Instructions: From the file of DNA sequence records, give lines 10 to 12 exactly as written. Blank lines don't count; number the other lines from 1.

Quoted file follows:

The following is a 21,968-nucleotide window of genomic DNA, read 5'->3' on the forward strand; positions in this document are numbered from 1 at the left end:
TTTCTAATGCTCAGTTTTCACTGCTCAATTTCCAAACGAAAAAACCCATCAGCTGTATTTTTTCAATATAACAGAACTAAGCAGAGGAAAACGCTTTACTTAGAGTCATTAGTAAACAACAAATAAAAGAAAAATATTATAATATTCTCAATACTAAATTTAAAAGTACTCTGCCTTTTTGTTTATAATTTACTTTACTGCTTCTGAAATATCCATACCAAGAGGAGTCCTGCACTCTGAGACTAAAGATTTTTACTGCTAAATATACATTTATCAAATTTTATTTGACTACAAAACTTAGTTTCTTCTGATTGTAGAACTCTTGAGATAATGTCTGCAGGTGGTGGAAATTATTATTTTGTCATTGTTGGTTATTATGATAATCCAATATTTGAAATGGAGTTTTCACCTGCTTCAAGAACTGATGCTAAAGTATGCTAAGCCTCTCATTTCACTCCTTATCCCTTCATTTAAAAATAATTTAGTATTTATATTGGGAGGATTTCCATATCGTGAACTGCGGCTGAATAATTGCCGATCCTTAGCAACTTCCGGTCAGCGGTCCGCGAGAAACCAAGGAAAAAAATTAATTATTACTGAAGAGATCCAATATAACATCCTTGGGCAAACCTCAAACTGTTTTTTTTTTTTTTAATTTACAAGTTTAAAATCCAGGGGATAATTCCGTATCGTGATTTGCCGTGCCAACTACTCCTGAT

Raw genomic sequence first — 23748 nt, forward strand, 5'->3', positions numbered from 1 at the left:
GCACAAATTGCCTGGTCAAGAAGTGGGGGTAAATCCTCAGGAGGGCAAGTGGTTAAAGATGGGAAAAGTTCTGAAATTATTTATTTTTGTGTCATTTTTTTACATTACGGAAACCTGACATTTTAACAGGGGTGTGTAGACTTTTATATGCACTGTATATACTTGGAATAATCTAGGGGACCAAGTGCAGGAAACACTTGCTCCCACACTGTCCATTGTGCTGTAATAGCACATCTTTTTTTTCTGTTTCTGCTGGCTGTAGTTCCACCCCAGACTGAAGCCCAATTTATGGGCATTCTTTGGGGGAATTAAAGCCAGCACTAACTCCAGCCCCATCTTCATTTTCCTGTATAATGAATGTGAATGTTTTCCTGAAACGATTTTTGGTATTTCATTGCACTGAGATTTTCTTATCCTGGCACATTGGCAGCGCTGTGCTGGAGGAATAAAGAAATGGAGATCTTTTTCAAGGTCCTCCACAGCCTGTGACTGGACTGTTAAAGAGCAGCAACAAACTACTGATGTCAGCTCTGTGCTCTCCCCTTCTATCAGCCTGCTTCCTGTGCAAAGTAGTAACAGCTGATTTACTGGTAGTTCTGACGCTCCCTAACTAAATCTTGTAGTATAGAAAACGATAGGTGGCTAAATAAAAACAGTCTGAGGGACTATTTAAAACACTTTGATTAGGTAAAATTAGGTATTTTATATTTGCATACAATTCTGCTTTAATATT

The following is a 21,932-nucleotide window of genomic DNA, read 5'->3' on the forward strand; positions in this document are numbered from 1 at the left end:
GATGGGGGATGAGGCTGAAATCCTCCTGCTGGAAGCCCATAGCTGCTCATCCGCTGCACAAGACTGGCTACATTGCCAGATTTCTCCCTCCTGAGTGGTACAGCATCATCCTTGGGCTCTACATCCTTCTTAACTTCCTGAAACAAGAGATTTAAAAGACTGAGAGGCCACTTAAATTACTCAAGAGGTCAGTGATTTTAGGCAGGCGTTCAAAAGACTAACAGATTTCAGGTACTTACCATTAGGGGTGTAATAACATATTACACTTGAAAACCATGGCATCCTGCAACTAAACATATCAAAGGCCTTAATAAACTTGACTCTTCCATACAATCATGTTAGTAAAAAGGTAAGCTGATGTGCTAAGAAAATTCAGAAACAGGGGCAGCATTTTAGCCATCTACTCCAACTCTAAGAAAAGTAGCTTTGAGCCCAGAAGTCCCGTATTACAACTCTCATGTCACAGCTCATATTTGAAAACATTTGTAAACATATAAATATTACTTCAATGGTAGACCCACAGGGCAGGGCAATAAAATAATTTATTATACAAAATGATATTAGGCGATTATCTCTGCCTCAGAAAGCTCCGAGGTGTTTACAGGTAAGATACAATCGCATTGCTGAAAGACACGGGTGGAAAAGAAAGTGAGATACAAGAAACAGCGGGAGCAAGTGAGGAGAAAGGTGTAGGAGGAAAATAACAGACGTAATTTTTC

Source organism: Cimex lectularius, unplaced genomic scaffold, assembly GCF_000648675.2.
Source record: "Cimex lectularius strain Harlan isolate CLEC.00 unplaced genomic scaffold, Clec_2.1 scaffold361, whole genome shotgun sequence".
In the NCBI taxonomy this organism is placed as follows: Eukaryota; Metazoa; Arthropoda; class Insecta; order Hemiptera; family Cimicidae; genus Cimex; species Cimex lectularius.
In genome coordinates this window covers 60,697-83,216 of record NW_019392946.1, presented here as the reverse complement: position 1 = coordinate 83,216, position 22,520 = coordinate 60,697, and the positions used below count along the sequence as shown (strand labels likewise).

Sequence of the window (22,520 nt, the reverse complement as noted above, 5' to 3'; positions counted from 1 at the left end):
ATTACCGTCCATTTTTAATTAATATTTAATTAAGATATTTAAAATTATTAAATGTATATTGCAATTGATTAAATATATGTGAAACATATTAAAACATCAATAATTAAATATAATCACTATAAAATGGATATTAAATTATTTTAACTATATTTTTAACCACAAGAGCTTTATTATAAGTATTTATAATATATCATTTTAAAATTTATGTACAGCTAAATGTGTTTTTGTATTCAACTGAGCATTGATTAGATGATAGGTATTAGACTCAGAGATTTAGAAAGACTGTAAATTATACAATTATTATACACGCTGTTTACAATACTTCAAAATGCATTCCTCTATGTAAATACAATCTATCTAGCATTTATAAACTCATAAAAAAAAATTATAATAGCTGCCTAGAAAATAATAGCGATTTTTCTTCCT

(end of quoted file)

In genome coordinates this window covers 60,697-83,216 of record NW_019392946.1, presented here as the reverse complement: position 1 = coordinate 83,216, position 22,520 = coordinate 60,697, and the positions used below count along the sequence as shown (strand labels likewise).

Sequence of the window (22,520 nt, the reverse complement as noted above, 5' to 3'; positions counted from 1 at the left end):
ATTACCGTCCATTTTTAATTAATATTTAATTAAGATATTTAAAATTATTAAATGTATATTGCAATTGATTAAATATATGTGAAACATATTAAAACATCAATAATTAAATATAATCACTATAAAATGGATATTAAATTATTTTAACTATATTTTTAACCACAAGAGCTTTATTATAAGTATTTATAATATATCATTTTAAAATTTATGTACAGCTAAATGTGTTTTTGTATTCAACTGAGCATTGATTAGATGATAGGTATTAGACTCAGAGATTTAGAAAGACTGTAAATTATACAATTATTATACACGCTGTTTACAATACTTCAAAATGCATTCCTCTATGTAAATACAATCTATCTAGCATTTATAAACTCATAAAAAAAAATTATAATAGCTGCCTAGAAAATAATAGCGATTTTTCTTCCT